The Future Forum, a consortium created by Slack, has released its most recent findings from its Pulse survey, providing insight into how the employee experience has fluctuated in the supposed post-pandemic era.
According to the findings, 34% of knowledge workers stated that they are now working in person five days a week, which is the largest number seen since Future Forum began collecting data in June of 2020.
As a result, employee sentiment has reached near-record lows, with work-related stress and anxiety worsening by 28% and work-life balance by 17% compared to the previous quarter.
The common denominator? The dissatisfaction of current flexible offerings in terms of where and when employees work.
“Leaders need to move away from dictating days in the office and rigid 9-to-5 schedules. Trusting teams with flexibility to work where and when works best for them will lead to better business results and happier employees.” said Brian Elliott, Executive Leader of the Future Forum. “Trusting your teams with the flexibility to work where and when works best for them will lead to better business results and happier employees.”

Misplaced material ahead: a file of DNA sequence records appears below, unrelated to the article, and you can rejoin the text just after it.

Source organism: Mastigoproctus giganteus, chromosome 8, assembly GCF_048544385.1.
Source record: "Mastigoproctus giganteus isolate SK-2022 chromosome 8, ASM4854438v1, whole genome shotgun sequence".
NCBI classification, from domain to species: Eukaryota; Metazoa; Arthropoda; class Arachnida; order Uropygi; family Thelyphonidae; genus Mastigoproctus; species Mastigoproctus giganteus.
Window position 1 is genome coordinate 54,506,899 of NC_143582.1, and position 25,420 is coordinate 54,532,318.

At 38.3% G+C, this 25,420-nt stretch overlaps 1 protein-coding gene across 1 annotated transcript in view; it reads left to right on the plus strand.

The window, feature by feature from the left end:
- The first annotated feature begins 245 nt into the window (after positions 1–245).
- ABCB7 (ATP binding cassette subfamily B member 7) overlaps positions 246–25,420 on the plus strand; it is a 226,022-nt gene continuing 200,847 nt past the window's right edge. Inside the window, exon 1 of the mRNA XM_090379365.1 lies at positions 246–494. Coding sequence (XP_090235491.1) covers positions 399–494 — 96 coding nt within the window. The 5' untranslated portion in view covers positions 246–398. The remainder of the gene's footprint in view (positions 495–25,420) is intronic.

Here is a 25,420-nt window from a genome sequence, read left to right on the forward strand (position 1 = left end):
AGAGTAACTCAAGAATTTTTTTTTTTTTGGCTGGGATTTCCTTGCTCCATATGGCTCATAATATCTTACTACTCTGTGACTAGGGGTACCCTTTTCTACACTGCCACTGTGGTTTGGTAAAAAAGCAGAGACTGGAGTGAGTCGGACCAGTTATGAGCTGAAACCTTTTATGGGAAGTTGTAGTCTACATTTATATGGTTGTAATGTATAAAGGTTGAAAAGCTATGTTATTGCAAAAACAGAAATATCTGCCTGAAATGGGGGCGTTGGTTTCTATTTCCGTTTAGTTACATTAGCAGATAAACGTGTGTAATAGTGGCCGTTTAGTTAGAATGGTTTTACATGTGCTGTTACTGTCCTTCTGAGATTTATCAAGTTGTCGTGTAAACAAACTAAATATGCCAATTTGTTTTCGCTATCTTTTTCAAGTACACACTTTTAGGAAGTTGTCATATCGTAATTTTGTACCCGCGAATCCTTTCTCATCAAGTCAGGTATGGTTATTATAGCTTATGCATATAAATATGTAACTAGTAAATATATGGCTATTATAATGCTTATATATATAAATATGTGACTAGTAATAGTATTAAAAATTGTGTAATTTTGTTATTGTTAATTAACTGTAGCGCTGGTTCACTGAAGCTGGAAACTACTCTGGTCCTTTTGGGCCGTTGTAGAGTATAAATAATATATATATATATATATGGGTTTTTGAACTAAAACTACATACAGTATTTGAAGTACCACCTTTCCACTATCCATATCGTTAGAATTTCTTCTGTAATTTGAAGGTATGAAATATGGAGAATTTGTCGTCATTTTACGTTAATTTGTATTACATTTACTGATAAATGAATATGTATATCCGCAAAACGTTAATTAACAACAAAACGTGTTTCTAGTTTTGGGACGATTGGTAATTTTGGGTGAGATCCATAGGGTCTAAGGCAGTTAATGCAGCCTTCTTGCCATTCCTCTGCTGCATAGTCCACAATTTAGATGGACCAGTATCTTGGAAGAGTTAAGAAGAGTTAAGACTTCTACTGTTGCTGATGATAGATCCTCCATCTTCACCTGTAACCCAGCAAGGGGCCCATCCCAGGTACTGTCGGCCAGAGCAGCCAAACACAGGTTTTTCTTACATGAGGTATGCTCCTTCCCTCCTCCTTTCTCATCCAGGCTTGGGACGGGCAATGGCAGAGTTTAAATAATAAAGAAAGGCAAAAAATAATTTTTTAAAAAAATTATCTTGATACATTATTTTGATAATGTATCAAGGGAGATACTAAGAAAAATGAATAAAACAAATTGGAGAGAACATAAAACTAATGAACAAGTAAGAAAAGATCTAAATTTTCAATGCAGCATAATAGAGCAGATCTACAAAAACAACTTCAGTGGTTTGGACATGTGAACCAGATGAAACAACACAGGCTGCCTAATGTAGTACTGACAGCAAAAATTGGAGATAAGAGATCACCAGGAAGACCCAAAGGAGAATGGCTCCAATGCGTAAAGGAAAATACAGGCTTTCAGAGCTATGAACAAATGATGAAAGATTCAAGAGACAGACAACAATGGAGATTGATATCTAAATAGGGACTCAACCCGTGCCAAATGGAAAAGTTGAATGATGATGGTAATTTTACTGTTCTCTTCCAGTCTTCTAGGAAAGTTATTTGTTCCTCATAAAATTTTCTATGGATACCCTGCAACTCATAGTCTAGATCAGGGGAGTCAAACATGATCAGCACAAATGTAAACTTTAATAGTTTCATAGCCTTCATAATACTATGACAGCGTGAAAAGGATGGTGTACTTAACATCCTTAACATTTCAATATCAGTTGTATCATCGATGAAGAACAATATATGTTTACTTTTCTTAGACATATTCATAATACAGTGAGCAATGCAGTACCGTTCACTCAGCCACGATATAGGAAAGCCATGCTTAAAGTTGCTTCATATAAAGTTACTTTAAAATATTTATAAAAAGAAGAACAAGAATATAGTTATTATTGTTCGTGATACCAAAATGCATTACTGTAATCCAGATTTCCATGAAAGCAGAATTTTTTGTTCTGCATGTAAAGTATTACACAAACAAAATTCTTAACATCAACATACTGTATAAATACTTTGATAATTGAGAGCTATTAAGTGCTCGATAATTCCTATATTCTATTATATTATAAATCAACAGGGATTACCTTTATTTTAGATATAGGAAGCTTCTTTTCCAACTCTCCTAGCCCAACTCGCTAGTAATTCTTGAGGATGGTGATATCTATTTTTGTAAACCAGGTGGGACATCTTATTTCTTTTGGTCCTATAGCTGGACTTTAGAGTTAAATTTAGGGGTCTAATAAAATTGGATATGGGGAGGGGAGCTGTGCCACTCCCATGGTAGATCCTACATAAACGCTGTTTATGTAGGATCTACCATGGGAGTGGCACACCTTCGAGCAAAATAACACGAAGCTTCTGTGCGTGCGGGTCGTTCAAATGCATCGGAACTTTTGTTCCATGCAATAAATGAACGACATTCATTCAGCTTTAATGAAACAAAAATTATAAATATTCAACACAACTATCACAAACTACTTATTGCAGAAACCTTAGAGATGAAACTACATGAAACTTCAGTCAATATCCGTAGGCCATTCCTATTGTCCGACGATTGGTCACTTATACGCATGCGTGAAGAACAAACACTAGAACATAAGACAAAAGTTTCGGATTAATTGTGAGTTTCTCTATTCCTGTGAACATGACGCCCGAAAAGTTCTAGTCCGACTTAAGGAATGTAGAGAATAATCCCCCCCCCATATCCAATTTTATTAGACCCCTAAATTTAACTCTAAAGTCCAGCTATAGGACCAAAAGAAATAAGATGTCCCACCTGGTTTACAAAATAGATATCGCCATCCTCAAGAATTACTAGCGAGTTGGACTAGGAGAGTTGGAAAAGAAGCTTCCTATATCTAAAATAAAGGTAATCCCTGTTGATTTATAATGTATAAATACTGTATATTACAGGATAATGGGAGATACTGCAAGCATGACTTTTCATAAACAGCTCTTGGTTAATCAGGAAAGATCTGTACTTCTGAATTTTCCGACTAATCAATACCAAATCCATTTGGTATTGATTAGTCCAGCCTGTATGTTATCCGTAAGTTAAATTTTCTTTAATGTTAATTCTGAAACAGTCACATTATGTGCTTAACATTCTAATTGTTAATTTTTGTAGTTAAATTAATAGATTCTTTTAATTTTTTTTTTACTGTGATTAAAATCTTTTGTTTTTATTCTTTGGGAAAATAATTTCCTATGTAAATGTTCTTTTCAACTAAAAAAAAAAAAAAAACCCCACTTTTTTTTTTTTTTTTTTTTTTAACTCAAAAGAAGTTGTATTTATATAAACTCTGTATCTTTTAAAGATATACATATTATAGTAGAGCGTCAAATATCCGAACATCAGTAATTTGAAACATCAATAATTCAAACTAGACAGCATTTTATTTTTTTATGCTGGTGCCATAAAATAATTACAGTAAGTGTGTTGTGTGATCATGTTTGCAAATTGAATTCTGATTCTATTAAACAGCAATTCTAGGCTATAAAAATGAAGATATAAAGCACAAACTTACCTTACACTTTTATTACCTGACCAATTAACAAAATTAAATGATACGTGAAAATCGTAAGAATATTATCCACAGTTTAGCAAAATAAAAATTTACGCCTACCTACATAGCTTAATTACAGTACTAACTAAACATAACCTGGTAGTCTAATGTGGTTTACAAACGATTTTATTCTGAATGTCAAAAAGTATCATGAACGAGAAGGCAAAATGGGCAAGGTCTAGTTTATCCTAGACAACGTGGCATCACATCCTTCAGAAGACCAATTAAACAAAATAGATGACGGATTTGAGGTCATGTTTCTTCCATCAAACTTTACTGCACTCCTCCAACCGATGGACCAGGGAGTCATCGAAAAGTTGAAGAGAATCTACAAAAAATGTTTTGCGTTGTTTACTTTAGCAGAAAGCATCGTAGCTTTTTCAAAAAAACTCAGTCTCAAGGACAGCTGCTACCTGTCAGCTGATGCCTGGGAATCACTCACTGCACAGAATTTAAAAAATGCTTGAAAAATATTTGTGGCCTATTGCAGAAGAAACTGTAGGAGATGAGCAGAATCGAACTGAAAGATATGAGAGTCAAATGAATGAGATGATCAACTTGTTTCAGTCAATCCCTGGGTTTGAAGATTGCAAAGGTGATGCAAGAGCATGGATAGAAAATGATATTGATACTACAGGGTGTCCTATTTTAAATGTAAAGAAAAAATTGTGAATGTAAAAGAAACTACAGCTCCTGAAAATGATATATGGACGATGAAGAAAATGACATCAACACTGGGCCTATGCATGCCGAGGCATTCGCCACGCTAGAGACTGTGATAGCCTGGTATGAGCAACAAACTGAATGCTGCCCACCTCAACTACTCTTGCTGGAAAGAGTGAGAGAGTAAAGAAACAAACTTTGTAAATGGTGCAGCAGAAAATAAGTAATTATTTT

Full-time office workers saw a 2x steep decline in their work-life balance compared to hybrid and remote workers, as well as a 1.6x steep decline in their workplace satisfaction.
Ushering workers back into the office five days a week is leading to a predictably lower level of employee contentment, especially considering 55% of respondents said they would rather work flexibly throughout the week.
Even more, knowledge workers that do not have access to flexible policies were 20% more likely to seek out a new position over the next year.
This has been particularly challenging for women and working mothers, of which 58% stated they wanted to work flexibly at least three days a week or more. A staggering 82% also said they wanted some location flexibility in their workplace arrangements.
Despite leaders’ preference for their employees to be in the office full-time, non-executive workers were twice as likely to make a daily commute compared to executives, highlighting major hypocrisies in current work policies.
What this indicates is that all workers would prefer to have a bigger say in their daily work schedule and location, but some leaders believe these arrangements should remain a privilege for higher-ups.